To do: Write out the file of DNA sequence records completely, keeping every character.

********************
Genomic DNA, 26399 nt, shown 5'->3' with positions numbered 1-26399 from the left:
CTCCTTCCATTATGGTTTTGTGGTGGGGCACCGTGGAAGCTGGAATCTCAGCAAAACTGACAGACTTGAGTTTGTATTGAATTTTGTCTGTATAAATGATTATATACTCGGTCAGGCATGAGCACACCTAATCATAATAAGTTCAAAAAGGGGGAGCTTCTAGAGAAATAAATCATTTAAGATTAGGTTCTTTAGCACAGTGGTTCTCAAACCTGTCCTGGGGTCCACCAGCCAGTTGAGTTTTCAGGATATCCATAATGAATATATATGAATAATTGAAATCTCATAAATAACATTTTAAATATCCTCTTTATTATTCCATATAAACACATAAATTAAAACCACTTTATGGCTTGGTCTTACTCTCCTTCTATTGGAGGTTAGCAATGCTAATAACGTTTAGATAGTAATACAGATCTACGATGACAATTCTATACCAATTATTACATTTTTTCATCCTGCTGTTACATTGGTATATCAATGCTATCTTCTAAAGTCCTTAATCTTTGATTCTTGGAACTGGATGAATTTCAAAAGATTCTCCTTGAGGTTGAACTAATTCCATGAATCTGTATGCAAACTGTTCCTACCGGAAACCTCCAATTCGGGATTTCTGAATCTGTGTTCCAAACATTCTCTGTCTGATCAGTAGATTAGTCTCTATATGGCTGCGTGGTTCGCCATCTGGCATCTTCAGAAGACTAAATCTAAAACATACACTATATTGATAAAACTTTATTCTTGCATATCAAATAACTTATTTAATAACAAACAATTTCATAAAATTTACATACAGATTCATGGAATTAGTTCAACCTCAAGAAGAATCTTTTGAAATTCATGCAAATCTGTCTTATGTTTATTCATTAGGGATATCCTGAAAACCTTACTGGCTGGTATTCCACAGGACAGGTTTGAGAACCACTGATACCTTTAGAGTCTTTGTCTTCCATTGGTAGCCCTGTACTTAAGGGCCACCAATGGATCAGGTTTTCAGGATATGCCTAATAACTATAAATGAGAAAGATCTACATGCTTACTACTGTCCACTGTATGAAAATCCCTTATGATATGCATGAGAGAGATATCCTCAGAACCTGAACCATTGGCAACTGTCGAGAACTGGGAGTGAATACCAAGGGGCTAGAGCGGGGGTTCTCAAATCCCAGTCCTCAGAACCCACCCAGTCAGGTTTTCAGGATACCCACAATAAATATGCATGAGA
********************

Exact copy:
Genomic DNA, 26399 nt, shown 5'->3' with positions numbered 1-26399 from the left:
CTCCTTCCATTATGGTTTTGTGGTGGGGCACCGTGGAAGCTGGAATCTCAGCAAAACTGACAGACTTGAGTTTGTATTGAATTTTGTCTGTATAAATGATTATATACTCGGTCAGGCATGAGCACACCTAATCATAATAAGTTCAAAAAGGGGGAGCTTCTAGAGAAATAAATCATTTAAGATTAGGTTCTTTAGCACAGTGGTTCTCAAACCTGTCCTGGGGTCCACCAGCCAGTTGAGTTTTCAGGATATCCATAATGAATATATATGAATAATTGAAATCTCATAAATAACATTTTAAATATCCTCTTTATTATTCCATATAAACACATAAATTAAAACCACTTTATGGCTTGGTCTTACTCTCCTTCTATTGGAGGTTAGCAATGCTAATAACGTTTAGATAGTAATACAGATCTACGATGACAATTCTATACCAATTATTACATTTTTTCATCCTGCTGTTACATTGGTATATCAATGCTATCTTCTAAAGTCCTTAATCTTTGATTCTTGGAACTGGATGAATTTCAAAAGATTCTCCTTGAGGTTGAACTAATTCCATGAATCTGTATGCAAACTGTTCCTACCGGAAACCTCCAATTCGGGATTTCTGAATCTGTGTTCCAAACATTCTCTGTCTGATCAGTAGATTAGTCTCTATATGGCTGCGTGGTTCGCCATCTGGCATCTTCAGAAGACTAAATCTAAAACATACACTATATTGATAAAACTTTATTCTTGCATATCAAATAACTTATTTAATAACAAACAATTTCATAAAATTTACATACAGATTCATGGAATTAGTTCAACCTCAAGAAGAATCTTTTGAAATTCATGCAAATCTGTCTTATGTTTATTCATTAGGGATATCCTGAAAACCTTACTGGCTGGTATTCCACAGGACAGGTTTGAGAACCACTGATACCTTTAGAGTCTTTGTCTTCCATTGGTAGCCCTGTACTTAAGGGCCACCAATGGATCAGGTTTTCAGGATATGCCTAATAACTATAAATGAGAAAGATCTACATGCTTACTACTGTCCACTGTATGAAAATCCCTTATGATATGCATGAGAGAGATATCCTCAGAACCTGAACCATTGGCAACTGTCGAGAACTGGGAGTGAATACCAAGGGGCTAGAGCGGGGGTTCTCAAATCCCAGTCCTCAGAACCCACCCAGTCAGGTTTTCAGGATACCCACAATAAATATGCATGAGA